The First Use of the Term “The Big Apple”

The term “The Big Apple” was first used on this day – May 3rd, 1921.

John J. Fitz Gerald, a sports writer for the New York Morning Telegraph was the first to use the term in print. Its popularity since the 1970s is due in part to the promotional campaign spearheaded by the New York tourist authority.

In February of 1924, John J. Fitz Gerald, a columnist covering horseracing for the New York Morning Telegraph, debuted a new column he called: Around the Big Apple, further popularizing the term.

In it, Fitz Gerald wrote “The Big Apple, the dream of every lad who ever threw a leg over a thoroughbred and the goal of all horsemen. There’s only one Big Apple, that’s New York.”

Journey to Better Health | AWARE for All – NYC

WHAT:                Join this free community event, hosted by The Center for Information and Study on Clinical Research Participation (CISCRP), to learn more about clinical trials and hear personal experiences from those who are involved in them. Free health screenings provided by Harlem United and free dinner will be available at the event. The first 50 people to register and attend will receive a $20 Walgreens gift card. Pfizer, Harlem United, New York Academy of Medicine, Mount Sinai’s Tisch Cancer Institute, and other organizations will be exhibitors. 

WHEN:                Thursday, May 19, 2022

5 PM – 8 PM EST

WHERE:              The New York Academy of Medicine

                             1216 5th Ave

New York, NY 10029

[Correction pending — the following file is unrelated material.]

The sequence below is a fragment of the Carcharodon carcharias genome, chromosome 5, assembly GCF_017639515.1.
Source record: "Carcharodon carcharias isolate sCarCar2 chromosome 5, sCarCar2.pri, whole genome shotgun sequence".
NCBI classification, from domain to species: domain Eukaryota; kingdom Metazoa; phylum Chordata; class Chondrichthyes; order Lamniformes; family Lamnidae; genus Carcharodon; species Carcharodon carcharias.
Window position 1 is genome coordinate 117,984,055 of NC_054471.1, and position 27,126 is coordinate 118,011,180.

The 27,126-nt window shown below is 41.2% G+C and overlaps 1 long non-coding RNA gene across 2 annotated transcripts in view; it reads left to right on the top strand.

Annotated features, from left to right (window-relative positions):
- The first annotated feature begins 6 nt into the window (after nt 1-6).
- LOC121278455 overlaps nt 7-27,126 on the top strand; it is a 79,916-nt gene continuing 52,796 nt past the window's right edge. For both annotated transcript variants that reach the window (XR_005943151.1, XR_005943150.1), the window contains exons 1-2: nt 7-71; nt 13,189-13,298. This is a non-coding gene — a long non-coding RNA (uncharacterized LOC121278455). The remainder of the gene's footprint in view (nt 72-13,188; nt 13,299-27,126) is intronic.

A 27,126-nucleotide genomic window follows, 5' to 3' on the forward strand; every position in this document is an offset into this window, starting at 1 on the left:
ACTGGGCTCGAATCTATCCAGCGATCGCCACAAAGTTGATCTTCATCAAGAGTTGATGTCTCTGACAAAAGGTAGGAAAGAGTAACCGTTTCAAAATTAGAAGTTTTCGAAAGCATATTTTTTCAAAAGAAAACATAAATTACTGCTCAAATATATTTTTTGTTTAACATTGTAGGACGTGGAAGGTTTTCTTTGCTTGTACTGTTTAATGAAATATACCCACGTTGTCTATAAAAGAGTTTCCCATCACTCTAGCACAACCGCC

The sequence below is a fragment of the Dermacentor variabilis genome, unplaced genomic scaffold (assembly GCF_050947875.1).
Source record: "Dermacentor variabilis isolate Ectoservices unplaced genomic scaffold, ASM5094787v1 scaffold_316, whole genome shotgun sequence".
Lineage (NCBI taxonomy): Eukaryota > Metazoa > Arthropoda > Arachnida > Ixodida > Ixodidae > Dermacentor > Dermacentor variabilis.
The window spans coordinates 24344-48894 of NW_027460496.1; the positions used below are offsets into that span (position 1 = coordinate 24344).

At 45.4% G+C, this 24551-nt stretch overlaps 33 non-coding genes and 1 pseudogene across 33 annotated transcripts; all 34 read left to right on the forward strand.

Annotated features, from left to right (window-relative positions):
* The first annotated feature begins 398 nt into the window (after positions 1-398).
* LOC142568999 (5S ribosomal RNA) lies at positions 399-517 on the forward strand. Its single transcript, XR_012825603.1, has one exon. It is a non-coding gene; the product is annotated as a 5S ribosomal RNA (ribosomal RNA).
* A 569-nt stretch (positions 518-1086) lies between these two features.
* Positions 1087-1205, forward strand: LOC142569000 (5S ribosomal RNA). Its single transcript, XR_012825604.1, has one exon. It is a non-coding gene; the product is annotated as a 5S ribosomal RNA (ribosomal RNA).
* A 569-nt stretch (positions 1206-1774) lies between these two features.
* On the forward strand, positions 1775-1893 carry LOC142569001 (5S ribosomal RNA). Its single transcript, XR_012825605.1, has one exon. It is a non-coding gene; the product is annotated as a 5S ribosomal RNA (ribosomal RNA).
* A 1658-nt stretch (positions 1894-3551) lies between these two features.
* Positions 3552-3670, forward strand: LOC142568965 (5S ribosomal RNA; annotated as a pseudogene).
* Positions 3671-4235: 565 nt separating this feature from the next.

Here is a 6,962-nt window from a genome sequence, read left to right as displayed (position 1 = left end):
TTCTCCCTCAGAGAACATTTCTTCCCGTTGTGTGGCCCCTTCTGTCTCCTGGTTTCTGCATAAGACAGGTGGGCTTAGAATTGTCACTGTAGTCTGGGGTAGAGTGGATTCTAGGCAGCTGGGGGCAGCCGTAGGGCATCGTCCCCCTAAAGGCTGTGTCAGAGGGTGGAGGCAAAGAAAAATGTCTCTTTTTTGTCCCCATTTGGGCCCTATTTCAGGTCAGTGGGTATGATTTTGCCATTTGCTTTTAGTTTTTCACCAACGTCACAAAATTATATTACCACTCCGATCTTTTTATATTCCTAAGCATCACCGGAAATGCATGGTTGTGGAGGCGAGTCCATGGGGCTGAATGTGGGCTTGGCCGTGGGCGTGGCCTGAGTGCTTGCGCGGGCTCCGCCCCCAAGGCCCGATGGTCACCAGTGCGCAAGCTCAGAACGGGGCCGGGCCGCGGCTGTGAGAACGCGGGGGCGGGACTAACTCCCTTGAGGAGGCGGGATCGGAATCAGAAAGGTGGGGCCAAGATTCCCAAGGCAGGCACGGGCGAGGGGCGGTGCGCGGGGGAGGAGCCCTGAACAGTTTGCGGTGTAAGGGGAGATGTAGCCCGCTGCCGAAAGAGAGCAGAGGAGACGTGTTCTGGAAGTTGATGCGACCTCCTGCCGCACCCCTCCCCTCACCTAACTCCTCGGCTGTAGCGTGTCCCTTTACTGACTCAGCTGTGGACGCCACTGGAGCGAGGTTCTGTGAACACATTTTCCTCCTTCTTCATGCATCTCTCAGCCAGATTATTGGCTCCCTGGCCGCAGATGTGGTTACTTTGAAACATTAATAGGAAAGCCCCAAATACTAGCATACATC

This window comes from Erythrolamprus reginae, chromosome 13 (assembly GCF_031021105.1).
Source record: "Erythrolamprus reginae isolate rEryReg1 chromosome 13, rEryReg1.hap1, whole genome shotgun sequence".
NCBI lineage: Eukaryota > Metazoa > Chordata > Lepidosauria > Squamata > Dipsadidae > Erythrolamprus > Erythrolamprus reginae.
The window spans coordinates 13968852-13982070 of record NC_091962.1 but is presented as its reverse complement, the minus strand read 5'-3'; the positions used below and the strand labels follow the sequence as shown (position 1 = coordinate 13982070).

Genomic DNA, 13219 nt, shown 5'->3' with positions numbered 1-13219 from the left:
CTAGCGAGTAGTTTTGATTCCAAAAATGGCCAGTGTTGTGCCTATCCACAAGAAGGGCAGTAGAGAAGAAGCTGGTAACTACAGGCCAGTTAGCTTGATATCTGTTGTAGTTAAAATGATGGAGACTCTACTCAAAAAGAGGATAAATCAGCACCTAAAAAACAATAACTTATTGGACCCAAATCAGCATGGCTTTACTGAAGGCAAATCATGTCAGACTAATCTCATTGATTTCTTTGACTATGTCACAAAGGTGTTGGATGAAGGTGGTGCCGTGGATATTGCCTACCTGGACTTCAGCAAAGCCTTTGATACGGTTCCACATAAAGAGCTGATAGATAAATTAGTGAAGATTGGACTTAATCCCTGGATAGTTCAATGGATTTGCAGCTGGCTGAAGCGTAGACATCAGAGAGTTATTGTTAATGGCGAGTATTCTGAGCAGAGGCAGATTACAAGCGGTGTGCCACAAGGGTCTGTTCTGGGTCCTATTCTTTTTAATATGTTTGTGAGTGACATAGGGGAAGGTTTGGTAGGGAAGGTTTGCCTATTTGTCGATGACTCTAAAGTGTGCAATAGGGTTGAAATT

WHO:                  The Center for Information and Study on Clinical Research Participation (CISCRP)

Movies Under the Stars: Spider-Man: No Way Home

Saturday, May 14, 2022

8:00 p.m.10:00 p.m.

Grab a blanket and come enjoy a movie in the Eugene McCabe field in East Harlem on Saturday, May 14th.

“Peter Parker is now unmasked, his identity as Spider-Man known to the world. In a way, he likes it that his girl MJ knows his true identity, the same with his best friend Ned and Aunt May. However, problems follow this reveal. Thus, Peter approaches Doctor Strange to help him resolve the situation by performing a specific time-altering ritual. But that also bears some unintended and problematic consequences.”

Movies begin at dusk. This event is FREE and open to the public. Glass bottles and alcoholic beverages are strictly prohibited. In the event of heavy rain or extreme weather, the screening may be canceled. The decision to cancel the event will be made prior to the screening and will be prominently posted on our website.

For more information visit nyc.gov/parks or call 311

Location – https://www.nycgovparks.org/parks/M243
Accessible

Manhattan Directions to this location

Cost

Free  

A Postcard of Graham Court

Graham Court Apartments were built on Adam Clayton Powell Jr. Blvd between 116th and 117th Streets. One of the Astors (think Astor Row on 130th Street and Astoria and Astor Place…) built the complex in 1901 using the architectural firm Clinton and Russell,

The complex has a gracious entrance and courtyard and is 8 stories tall. the building is landmarked, and thus extensive work over the last few years has all had to be done under the eye of the landmarks commission.

Pan Fried Chicken

Eater has a great article on restauranteur Charles Gabriel who has been cooking in Harlem for decades, beginning with Copeland’s, but now is opening a number of pan fried chicken restaurants.